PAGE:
Sunday, January 23, 2011

The Tattooed Heart of Gregory Boyle


Jesus was not a man for others. He was one with others...

The "no matter whatness" of God dissolves the toxicity of shame and fills us with tender mercy.
Gregory Boyle, Tattoos On The Heart (2010)

When the seed of Homeboy Industries was planted by Father Gregory Boyle and the single mothers and grandmothers of East L.A. two decades ago, it was simply a practical response to a dire need: jobs. Indeed, finding employment for ex-gangbangers in the innercity is the foundation for how the gospel miraculously fleshes itself out for Boyle. That, and his very presence in the lives of these homies, constantly reminding them--through words and action--just how precious they are in God's sight. This two-pronged gameplan (employment opportunity + Boyle's vintage touch) has transformed so many formerly hopeless situations that modern Christian America should be begging for the secret formula. But as his first book project Tattoos On The Heart suggests, all Boyle has to offer are stories. And that's more than enough.

Boyle is the perfect candidate to teach us how to be storied into the image of God. He's just a Southern California suburban white boy from a large middle class Catholic family. He went to Loyola Marymount and then got his MA in English Literature before going to Bolivia to do the work of the church in the mid-80s. He was all-set to run student services at Santa Clara University when the Third World evangelized him: "I knew that the poor had some privileged delivery system for giving me access to the gospel."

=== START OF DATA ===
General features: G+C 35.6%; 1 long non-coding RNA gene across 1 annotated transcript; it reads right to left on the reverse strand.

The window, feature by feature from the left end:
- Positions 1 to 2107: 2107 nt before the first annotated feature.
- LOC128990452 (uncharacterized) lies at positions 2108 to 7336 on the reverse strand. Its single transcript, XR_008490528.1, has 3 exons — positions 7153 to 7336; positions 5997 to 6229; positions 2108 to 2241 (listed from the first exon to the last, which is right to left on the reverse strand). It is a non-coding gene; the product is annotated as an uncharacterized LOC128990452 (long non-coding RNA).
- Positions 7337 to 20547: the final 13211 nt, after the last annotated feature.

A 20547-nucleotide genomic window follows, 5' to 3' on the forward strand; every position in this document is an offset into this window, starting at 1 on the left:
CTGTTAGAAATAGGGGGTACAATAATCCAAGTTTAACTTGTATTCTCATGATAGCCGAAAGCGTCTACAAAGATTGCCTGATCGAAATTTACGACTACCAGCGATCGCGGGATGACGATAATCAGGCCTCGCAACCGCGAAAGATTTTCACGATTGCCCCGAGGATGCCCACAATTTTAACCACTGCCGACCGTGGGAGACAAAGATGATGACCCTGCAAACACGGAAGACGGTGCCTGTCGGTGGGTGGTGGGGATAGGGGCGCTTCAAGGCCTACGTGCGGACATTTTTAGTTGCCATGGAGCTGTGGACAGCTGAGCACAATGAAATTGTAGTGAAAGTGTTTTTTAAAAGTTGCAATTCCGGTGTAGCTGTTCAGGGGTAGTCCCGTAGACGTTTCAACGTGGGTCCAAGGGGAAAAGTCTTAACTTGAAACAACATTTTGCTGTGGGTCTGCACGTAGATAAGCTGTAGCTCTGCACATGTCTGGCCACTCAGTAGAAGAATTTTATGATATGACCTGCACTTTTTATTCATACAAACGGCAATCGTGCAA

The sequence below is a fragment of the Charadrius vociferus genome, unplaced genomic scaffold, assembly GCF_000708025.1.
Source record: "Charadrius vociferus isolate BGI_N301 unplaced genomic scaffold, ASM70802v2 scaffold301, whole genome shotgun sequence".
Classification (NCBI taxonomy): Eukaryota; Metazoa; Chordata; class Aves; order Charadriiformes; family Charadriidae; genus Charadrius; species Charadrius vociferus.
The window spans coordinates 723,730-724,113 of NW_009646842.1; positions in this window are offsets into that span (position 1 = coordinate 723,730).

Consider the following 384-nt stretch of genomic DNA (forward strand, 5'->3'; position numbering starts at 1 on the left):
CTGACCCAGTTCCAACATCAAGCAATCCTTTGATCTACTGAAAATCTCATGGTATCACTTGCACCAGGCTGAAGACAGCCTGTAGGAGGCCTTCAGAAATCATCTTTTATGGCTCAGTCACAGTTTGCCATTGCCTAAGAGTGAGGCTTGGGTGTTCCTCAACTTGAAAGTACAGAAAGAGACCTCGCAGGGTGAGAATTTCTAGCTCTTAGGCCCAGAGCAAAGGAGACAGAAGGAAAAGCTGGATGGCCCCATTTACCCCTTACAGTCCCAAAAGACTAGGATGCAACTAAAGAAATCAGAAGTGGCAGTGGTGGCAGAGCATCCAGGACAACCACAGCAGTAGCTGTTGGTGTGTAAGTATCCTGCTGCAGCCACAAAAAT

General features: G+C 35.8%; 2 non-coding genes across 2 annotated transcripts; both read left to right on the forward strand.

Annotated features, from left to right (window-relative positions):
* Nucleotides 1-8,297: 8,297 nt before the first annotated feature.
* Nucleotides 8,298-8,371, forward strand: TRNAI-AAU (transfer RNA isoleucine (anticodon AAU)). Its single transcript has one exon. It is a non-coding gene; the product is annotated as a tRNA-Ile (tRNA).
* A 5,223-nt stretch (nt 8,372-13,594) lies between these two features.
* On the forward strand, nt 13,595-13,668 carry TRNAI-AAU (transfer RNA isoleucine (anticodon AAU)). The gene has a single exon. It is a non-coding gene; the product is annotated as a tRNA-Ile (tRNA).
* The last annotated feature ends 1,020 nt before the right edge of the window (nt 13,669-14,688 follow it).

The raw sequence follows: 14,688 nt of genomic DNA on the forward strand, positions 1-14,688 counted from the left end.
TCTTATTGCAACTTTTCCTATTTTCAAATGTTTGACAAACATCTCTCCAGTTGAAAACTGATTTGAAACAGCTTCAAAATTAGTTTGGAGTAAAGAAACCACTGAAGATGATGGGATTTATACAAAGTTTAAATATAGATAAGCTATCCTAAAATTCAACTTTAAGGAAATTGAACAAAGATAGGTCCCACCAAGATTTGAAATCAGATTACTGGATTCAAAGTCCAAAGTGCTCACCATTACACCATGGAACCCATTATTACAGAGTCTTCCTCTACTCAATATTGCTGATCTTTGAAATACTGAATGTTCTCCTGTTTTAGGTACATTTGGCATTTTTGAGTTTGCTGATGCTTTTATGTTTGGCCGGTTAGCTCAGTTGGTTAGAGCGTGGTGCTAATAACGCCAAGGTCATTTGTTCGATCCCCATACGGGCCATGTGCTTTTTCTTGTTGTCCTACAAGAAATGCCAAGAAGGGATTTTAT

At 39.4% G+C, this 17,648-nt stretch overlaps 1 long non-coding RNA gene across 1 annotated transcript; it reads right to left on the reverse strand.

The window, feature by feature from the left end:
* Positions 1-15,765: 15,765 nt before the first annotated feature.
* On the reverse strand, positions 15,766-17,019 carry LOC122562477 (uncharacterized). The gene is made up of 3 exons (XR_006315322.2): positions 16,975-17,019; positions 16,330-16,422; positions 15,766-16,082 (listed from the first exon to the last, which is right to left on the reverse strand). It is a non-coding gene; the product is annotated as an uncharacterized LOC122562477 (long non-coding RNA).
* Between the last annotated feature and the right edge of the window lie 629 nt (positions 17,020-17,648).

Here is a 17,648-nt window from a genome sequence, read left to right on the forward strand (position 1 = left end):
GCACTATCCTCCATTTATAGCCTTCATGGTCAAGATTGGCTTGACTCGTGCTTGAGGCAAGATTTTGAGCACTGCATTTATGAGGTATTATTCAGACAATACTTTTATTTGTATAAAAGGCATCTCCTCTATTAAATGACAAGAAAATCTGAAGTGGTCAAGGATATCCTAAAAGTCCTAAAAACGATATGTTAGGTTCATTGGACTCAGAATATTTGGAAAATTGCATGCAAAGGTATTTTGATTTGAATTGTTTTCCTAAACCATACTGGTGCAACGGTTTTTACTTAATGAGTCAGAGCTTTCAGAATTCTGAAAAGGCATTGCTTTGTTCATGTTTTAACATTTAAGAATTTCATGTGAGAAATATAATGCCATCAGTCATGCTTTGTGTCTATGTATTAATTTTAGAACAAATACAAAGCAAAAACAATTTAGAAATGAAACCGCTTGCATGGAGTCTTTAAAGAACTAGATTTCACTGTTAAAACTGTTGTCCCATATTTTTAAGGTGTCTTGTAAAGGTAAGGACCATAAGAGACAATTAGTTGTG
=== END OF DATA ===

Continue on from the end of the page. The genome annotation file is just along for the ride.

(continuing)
Since then, he has worked tirelessly as the parish priest at Dolores Mission Church, extending employment search to t-shirt screening, a bakery, a cafe and the largest tattoo removal service in North America. But in the midst of strife and pain and utter despair (he has buried more than 150 young men and women who have died in the crossfires of gang violence), Boyle's ministry seems to be far from burdensome. His life is One Big Adventure, seeking and finding God in the most unusual people and circumstances. God, according to Father Greg's reading of the Bible (through the lens of his own unique experiences), is the One who is "just too busy loving us to have any time left for disappointment" and, everyday he gets to hang with his homies, Boyle is utterly committed to "the task of returning them to themselves," dispelling the epidemic of shame and disgrace that drown young people flailing through the riptide of innercity life.

Listening to Boyle tell his stories to an overflow audience at a multi-ethnic Catholic Church in Southern California last week, I marveled at how adamant he was that this kind of gospel work is everyone's call. Here's a priest who looks like Santa Claus and rarely wears his professional collar, advocating for the "priesthood of all believers" while periodically cussing to enunciate the very real life of his beloved homies--it's gloriously sacramental hearing a priest bouncing a well-timed "ass," "shit" or "damn" off the sacred walls of a church building (I think he gets away with it because he's just quoting his homies).